The artist is unknown
The Summer Palace of Elizabeth Petrovna is the unsuitable imperial residence in St. Petersburg, built by Francesco Bartolomeo Rastrelli in 1741-1744 on the site where the Mikhailovsky (engineering) castle is now located.
In the early 1740s. Francesco Bartolomeo Rastrelli proceeded to the construction of the summer palace in the 3rd year garden for the ruler Anna Leopoldovna. However, while the construction was carried out, a coup, and the hostess of the building became Elizaveta Petrovna. By 1744. Wooden on stone cellars the palace was finished. The architect in the description of the buildings he created said about him: “This building had more than 160 apartments, including the Church, the Hall and the Gallery here. Everything was decorated with mirrors and rich sculpture, as well as a new garden, decorated with beautiful fountains, with an Hermitage built at the level of the first floor surrounded by rich trieants, all the jewelry of which were gilded ”. At the territories adjacent to the palace, a decorative park was broken with a huge complex green maze, bosquiters, triely arbors and two trapezoidal with semicircular protrusions of ponds.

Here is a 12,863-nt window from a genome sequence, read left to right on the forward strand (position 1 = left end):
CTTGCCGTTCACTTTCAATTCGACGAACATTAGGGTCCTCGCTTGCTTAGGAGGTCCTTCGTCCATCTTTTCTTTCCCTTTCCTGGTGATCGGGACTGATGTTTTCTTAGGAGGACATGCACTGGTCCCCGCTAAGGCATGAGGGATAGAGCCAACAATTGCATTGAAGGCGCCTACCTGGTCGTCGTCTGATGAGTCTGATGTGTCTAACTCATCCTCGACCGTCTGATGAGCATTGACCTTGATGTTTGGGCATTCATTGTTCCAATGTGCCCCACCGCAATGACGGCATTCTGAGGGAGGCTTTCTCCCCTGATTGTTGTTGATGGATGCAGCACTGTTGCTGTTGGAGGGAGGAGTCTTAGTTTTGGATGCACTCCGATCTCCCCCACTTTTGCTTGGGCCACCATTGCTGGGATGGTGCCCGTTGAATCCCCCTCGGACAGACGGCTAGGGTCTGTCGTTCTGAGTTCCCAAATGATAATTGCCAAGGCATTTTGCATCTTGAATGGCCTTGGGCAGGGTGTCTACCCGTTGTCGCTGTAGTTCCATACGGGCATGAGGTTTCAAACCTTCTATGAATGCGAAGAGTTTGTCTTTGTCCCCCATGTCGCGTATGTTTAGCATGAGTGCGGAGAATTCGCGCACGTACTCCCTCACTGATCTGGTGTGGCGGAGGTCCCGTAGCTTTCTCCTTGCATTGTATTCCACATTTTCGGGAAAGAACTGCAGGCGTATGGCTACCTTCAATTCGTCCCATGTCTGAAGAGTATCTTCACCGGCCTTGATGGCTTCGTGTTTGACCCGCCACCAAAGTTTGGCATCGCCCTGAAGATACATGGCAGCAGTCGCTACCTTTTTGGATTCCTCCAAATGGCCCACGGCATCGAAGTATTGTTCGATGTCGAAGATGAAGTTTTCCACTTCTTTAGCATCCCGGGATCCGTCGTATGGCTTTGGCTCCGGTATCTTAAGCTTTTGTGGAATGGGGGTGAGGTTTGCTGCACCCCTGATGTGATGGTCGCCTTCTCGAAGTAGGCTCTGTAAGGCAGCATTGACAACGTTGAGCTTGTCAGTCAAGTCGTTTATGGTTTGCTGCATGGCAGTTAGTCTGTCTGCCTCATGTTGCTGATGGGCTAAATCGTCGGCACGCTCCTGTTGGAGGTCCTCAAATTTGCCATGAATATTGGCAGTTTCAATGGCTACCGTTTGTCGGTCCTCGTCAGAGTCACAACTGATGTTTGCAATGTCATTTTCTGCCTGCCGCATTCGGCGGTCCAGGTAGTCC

Elizaveta Petrovna loved the summer palace very much. In late April – early May (as the weather allowed), the solemn crossing of the empress from the winter residence was formed by a magnificent ceremony with the participation of the court, orchestra, the regiments of the guard for artillery salute of the guns. The queen went on the return trip in the last days of September with the same ceremonies.
September 20, 1754. The future emperor Paul I is born in the walls of the palace. After the death of the queen, the palace is still used: the conclusion of peace with Prussia is celebrated here. In the throne room, Catherine II accepts congratulations from foreign ambassadors on the occasion of accession to the throne. However, over time, the owner begins to give preference to other summer residences, especially the royal village, and the building is breaking. First he is assigned to the residence of g. Orlov, then g. Potemkin. In February 1796. The Elizabethan dwelling broke the “Oldness” and began the construction of a new imperial residence.